Friday, November 25, 2011

A letter to my 41-year-old self.

Dear Me:

I know the thing lately is to write to your 16-year-old self and provide sage advice harvested from years of experience. You might still do that but, let’s be honest, if anyone needs your sage advice, it’s you right now. I know we’re running the risk of a bootstrap paradox but it’s worth it.

My advice to you is this: stop being a schmuck. No, really. Knock it off. I know writing is hard. I know there are times you sit at the keyboard, paralyzed with the inability to write. It doesn’t help when your Twitter feed is filled with people saying things like, “Knocked off 4, 876,114 words today. Taking a break and then going back to write more!!!” (Me, it’s totally OK to hate those people. Name evil characters after them. Then kill those characters in the most gruesome manner possible. That’s very cathartic.) Getting stuck happens to everyone.

But.

BUT.

You went through three years of an MFA program, a large portion of which was designed to help you figure out your process. Thankfully, as a result, you’ve got a pretty good handle on the optimal conditions that help you write.

So, why do you ignore it?

Why do you stare blankly at the laptop screen, determined to finish a scene/chapter that isn’t going anywhere? Especially when you know a scene that happens later in the book. Skip ahead. I give you permission. You used to understand that. You used to give yourself permission to do whatever it took to work around a blockage. Nowadays? Not so much. I don’t know where you skipped a track. But you’ve suddenly reset to factory settings and you’re using methods/techniques that didn’t work twenty years ago for you and don’t work now.

I hear you giving yourself permission to write a horrible first draft. I hear you reminding yourself to just write something with the knowledge that you can fix it later. Those work sometimes but not always. Mostly, you laze around, wallowing in self-doubt. Knock. It. Off. If the scene isn’t working, skip to the bit you know.

Recently, you started skipping. Congrats. Do you see how much more productive you’ve become? Two weeks and not a single word. Suddenly, you skip ahead and you’ve pounded out fourteen pages in two days. You’re feeling energized again. You feel like you’re accomplishing something. There might be hope for this book after all. Does this guarantee that when you’ve written every scene you know that you’ll instantly know how to handle the stuff you skipped over? Nope. Nothing’s guaranteed. But I’ll be willing to bet you figure it out. Because that’s what’s happened in the past. You skipped ahead, saw the big picture, and worked backwards.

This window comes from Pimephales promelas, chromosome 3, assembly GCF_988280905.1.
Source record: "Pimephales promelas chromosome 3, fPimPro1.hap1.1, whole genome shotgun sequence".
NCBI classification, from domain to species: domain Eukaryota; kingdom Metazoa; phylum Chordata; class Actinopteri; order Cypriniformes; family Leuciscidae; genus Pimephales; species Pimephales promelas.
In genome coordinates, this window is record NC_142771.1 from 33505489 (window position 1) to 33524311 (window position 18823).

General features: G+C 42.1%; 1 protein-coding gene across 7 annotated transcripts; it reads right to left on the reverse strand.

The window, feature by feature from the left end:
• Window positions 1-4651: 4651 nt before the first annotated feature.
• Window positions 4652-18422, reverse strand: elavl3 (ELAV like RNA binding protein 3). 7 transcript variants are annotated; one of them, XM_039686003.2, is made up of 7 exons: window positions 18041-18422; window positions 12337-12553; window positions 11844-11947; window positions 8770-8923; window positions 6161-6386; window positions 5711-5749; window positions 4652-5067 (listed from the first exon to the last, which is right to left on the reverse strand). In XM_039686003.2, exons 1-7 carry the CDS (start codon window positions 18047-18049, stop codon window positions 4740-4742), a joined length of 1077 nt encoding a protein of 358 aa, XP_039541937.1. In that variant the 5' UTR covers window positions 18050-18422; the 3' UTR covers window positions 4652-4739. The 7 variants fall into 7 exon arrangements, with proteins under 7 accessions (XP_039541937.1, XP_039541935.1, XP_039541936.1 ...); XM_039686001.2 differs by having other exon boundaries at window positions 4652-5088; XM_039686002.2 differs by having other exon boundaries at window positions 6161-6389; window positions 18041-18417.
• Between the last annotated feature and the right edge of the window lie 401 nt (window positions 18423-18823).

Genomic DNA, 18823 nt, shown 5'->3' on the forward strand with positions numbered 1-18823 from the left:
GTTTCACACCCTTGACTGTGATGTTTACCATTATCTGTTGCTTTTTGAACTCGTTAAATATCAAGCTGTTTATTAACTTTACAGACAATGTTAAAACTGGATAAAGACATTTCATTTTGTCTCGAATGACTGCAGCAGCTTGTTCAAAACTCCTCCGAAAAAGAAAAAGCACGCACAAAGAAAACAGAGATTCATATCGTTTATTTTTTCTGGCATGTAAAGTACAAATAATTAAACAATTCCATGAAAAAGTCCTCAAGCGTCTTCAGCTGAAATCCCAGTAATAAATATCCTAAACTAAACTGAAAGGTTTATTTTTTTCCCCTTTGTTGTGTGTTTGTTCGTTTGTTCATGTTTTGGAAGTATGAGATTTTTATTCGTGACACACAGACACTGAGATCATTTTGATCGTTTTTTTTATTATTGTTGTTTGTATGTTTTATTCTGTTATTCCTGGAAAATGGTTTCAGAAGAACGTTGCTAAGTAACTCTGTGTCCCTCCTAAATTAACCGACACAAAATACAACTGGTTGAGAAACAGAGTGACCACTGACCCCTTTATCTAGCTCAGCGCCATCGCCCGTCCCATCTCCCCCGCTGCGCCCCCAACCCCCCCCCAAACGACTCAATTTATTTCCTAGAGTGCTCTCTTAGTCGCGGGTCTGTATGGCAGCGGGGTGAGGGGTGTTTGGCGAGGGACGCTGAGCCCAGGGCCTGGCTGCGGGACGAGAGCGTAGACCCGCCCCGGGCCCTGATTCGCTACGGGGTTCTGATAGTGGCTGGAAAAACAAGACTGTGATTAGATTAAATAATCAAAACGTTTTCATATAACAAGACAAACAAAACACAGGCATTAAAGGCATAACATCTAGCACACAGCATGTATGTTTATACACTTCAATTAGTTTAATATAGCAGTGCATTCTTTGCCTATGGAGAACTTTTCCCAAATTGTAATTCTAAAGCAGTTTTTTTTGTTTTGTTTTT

It’s part of your process and you should know that. More than that, you should embrace it. Ignore what works for other people. You know what works for you, so do it.

Are we good to go? Got a handle on things? Super. Now, let’s grab a time machine and scare the crap out of 16-year-old us.

Me

4 comments:

  1. Hi Brian, wonderful post :) I know where you are coming from with this, I always see those twitter feeds and groan too! And I always seem to spend days on one single paragraph without moving forward... In fact, I think I need to write this exact same letter to my future self...

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  2. Okay, so I'm one of those annoying Twitter-ers with giant word counts. Last summer, I was writing 5,000 words a day. Were they a polished 5,000 words? No way! My daily word count has always included notes (or questions) to self and outlines and Post-its on my computer screen. I figure, writing's writing. Even though I'll ditch 4,000 of my 5,000 words later, those 4,000 words were all exploratory--they allowed me to learn something about my book that I wouldn't have just sticking to writing 1,000 polished, beautiful words a day...

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  3. Ha, I think my schmuck-self might need a letter soon too. :) Thanks for the laugh, Brian!

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